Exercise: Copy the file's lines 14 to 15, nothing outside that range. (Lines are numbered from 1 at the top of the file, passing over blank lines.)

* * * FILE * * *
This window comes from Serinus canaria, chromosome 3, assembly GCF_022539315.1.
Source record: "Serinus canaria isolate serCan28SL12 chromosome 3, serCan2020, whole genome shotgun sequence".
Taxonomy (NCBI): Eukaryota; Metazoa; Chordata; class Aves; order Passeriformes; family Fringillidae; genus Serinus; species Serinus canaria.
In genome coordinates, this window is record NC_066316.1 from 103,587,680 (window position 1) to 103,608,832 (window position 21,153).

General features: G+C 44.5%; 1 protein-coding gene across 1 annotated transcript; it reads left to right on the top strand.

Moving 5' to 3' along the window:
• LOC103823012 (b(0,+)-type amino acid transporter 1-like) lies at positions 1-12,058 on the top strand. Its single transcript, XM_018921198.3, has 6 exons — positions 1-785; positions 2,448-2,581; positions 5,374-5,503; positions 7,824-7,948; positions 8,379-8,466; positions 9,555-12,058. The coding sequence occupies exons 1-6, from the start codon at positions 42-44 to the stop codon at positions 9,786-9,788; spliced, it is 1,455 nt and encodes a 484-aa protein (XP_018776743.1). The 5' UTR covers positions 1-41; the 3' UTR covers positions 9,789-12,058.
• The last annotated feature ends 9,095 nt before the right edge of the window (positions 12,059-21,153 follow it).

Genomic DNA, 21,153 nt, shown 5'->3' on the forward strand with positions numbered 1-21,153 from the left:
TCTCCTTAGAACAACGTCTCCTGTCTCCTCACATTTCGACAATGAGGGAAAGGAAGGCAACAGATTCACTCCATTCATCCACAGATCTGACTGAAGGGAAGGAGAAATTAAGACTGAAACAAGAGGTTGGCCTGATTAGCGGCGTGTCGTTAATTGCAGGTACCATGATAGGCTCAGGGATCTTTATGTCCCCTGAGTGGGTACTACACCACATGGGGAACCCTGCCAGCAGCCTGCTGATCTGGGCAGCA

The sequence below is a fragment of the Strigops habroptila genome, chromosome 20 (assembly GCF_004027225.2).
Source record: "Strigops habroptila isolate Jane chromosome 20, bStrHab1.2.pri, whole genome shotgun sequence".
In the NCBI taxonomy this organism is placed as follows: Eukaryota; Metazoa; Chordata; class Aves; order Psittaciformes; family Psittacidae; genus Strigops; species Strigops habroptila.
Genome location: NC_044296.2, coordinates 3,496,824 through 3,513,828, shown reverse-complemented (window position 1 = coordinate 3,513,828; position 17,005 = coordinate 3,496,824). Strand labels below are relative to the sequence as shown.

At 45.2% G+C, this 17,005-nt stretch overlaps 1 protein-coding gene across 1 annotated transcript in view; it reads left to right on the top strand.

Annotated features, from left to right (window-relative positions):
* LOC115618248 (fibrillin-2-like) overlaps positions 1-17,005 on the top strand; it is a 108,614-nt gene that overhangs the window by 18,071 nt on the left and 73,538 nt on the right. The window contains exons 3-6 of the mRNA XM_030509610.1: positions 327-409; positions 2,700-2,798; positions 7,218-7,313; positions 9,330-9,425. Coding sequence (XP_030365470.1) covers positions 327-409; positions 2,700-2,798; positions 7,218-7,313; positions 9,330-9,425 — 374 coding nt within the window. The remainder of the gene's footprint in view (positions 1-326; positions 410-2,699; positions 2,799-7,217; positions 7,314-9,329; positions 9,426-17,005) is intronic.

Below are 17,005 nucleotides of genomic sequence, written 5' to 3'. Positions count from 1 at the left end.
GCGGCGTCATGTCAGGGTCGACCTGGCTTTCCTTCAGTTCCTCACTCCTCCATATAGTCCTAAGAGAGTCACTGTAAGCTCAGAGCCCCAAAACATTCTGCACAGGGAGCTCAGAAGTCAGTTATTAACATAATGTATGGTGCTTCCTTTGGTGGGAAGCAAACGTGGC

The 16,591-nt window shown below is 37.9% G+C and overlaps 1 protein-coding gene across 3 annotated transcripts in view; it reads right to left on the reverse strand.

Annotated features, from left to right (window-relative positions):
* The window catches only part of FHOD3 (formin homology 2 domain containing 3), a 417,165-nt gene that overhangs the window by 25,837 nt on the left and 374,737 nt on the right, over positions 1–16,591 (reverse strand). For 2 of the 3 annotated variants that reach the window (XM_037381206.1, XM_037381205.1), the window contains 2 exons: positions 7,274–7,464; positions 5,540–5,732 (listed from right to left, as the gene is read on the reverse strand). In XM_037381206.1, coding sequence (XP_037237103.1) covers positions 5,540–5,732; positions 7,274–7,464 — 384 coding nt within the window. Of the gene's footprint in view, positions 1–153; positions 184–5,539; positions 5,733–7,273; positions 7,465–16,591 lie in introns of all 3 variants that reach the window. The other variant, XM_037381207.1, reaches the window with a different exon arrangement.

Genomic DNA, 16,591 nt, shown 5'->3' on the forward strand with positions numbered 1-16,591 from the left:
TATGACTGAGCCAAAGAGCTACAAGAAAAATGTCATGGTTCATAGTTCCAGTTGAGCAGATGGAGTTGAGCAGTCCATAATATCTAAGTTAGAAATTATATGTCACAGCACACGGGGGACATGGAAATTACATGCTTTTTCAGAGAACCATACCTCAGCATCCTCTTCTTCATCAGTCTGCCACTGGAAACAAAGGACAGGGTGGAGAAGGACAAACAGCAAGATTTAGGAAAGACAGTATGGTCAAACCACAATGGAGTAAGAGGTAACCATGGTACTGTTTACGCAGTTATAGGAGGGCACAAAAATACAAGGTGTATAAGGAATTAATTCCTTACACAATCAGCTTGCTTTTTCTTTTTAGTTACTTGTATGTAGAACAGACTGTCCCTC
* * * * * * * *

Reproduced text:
Genome location: NC_044296.2, coordinates 3,496,824 through 3,513,828, shown reverse-complemented (window position 1 = coordinate 3,513,828; position 17,005 = coordinate 3,496,824). Strand labels below are relative to the sequence as shown.

At 45.2% G+C, this 17,005-nt stretch overlaps 1 protein-coding gene across 1 annotated transcript in view; it reads left to right on the top strand.